Bosco: “Our Principles of Community are a living document that talks about respect, and we need to continue to understand that we are going to do everything we can to respect all voices… they may be unpopular voices, but that’s part of freedom of speech, and it’s protected by the Constitution.
“I believe words are educational vehicles for us to get to know one another, and I am probably on the side of, ‘Hey, let’s have courageous conversations.’ Words are important as we begin to understand one another, and I believe that we need to protect everyone’s voice, no matter how much of the majority that might be or how much of a minority that voice may be to our institution. That’s how we grow and that’s what a university is all about, particularly a public state university.”
McLaughlin: “How do we reconcile free speech and the K-State values of community when, in some cases, freedom of expression offends groups of students?”
Bosco: “As harsh as this sounds, I think we’ve got to be bigger than just words. … We have to have an educational environment that gives everyone a chance to express a point of view, and words are part of that.
“I am a purist when it comes to the First Amendment. I believe very strongly that as a public state university, that even though words are repugnant, you can move away from those words, you can avoid those words if you choose and that’s part of being free and having freedom of will. … I believe very strongly that we’ve got to be open to all kinds of words, no matter how incredibly repugnant they may be.”
McLaughlin: “You’ve talked about your involvement in the Voters-18 movement. On Thursday, in the student senate, governmental relations committee chair Hayley Spellman spoke about how less than 50 percent of K-State’s student body voted in the primary election in August. How do we change that?”
Bosco: “That statistic makes me sick. That is something that I’ve seen nationwide, and it’s the reason why we have financial aid programs that are not responsive to my students and their families, why the drinking age is 21 and not 18. There’s a correlation, and it’s very important that our [audience] understand that not voting and not registering to vote has a direct impact on your ability to go to school, economic development issues, social issues that are critically important to today’s college student. I am sickened by the fact that we are looking at 40 to 50 percent of today’s college students, or those in the 18 to 21, 22-year-old cohort, that even bother to register to vote.”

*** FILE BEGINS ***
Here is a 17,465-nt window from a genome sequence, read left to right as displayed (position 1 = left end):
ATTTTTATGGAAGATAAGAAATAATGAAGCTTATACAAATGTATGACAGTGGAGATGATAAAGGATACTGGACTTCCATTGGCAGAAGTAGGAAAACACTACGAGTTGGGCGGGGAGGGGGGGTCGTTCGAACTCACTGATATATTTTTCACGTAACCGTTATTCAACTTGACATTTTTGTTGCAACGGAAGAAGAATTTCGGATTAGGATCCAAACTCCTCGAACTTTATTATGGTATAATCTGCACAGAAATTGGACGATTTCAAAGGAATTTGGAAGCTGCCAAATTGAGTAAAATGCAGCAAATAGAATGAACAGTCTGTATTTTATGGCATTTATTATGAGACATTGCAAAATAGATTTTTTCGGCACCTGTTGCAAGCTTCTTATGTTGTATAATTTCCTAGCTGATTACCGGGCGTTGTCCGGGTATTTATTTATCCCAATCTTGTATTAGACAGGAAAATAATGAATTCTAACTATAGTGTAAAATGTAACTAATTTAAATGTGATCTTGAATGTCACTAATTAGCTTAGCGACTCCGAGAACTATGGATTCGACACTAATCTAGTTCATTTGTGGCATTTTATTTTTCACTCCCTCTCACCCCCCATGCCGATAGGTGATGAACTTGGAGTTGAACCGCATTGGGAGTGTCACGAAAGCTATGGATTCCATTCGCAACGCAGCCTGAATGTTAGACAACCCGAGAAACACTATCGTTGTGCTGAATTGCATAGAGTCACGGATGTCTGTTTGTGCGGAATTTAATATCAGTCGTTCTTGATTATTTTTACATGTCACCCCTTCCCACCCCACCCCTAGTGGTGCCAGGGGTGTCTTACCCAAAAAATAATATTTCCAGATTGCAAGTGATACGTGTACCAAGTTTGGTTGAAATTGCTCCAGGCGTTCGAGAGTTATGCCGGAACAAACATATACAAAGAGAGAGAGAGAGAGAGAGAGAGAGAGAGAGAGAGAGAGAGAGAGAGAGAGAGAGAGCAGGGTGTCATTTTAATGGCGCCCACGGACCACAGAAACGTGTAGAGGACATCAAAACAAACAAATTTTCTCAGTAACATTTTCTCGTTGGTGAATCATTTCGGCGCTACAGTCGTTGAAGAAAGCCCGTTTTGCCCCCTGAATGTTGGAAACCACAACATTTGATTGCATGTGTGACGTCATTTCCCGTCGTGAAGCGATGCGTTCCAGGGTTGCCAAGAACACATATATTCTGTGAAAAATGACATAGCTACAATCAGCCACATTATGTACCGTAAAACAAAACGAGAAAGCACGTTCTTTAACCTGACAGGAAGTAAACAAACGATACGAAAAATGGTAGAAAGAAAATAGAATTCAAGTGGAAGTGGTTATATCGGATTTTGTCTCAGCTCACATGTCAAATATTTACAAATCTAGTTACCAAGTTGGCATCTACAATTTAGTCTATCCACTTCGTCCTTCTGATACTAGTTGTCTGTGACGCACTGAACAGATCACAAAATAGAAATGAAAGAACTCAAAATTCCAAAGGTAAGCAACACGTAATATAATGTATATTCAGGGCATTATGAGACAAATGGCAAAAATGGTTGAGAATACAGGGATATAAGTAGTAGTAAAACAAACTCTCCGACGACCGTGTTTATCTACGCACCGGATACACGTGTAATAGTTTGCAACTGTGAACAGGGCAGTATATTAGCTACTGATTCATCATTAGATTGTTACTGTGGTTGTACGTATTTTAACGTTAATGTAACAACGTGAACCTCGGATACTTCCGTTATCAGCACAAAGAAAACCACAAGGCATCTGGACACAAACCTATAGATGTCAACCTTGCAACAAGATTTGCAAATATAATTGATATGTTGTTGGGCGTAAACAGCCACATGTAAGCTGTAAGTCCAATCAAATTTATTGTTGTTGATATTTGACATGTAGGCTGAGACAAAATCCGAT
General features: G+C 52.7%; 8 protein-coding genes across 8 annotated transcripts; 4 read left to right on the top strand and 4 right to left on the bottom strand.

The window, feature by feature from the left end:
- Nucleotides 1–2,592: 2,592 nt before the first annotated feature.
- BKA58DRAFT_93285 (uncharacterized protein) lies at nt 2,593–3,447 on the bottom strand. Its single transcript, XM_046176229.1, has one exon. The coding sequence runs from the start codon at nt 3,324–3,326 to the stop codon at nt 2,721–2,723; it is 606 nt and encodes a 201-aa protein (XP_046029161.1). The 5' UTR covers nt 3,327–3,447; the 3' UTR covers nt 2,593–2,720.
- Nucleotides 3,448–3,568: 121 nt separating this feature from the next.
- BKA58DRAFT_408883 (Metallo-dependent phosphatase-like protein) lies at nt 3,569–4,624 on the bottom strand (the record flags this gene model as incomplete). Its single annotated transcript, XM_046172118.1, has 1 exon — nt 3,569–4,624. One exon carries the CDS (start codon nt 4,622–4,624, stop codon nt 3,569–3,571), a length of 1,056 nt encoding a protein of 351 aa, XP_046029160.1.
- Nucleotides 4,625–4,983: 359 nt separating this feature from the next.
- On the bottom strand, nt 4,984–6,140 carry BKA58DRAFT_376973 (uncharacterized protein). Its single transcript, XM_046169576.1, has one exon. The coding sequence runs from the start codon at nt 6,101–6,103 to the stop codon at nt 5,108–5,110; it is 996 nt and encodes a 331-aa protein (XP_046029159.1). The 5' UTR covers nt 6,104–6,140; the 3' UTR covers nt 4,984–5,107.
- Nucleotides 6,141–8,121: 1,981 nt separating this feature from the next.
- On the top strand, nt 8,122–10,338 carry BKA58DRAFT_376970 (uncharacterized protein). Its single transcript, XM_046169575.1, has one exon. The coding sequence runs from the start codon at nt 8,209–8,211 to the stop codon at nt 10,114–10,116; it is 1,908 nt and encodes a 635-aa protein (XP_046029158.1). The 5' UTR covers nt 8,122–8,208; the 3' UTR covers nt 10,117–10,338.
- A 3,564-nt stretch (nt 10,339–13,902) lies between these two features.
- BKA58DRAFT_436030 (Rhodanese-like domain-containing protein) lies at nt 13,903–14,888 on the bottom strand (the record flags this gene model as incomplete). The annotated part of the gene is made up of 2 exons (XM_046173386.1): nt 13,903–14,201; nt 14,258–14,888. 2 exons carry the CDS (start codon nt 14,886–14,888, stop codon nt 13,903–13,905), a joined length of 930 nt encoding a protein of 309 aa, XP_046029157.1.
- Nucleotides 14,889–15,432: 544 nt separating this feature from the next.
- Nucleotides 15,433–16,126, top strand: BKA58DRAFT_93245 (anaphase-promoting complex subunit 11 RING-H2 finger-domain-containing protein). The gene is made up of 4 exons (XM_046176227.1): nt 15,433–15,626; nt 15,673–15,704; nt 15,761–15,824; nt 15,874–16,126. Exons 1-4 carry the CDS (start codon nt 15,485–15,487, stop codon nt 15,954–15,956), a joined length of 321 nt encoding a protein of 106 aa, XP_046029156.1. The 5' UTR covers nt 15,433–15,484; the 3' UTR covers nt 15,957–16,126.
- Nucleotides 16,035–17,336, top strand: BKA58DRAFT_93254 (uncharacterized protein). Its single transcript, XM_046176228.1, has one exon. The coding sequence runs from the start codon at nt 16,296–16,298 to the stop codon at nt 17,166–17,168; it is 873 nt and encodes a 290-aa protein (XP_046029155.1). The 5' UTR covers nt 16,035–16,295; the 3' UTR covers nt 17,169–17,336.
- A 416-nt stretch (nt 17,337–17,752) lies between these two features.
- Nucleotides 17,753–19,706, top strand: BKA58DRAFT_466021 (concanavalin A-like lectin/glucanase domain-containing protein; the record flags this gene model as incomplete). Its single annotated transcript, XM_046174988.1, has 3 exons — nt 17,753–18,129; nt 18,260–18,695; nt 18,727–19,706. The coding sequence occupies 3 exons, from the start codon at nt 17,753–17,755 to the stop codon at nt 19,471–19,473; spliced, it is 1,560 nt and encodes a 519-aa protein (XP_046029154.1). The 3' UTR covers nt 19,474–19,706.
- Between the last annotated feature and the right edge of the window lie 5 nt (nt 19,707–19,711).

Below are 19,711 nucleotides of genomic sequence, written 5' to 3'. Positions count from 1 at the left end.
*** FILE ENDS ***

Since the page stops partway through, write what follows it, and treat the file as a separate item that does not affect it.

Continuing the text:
McLaughlin: “What do you wish the student body knew about you?”
Bosco: “I have 153 purple ties. I have a closet filled with purple polo shirts and t-shirts. I am very proud of the fact that I am K-State’s dean. I pinch myself every day because I am not the brightest person in the world and I’ve surrounded myself with a wonderful family, all K-Staters by the way, and a great staff of assistant associate vice presidents and directors that put students first every day, and that makes going to the office a real joy every single day.”
McLaughlin: “Is there anything else you want to talk about?”
Bosco: “Well, I would be remiss if I didn’t tell you that I enjoy what the Collegian does. I appreciate the effort and passion the Collegian puts in every single issue. I think you’re a group of unsung heroes that give our university family the chance — not only in print, but online — to get to know our university community better. I greatly appreciate the long hours you put in and the professionalism that the staff exudes every single day. I think you’re a group of individuals that care a great deal about the truth and I admire you.
“My daughter was a member of the Collegian staff a few years ago, she graduated from our school of journalism and mass communications, College of Arts and Sciences. She’s in the public relations field. So I admire what you do every single day.
“I’d say the same thing about our marching band. I think the band is absolutely incredible, the time and effort they put in.
“I would say the same thing about our res-life staff and our RAs and our residence halls. The men and women that champion or fraternities and sororities. Our student organizations. Our multicultural groups. I think that we have a whole bunch of positive stories that can be told over and over again of how great this place is because it’s student-centered, and the Collegian is part of that.”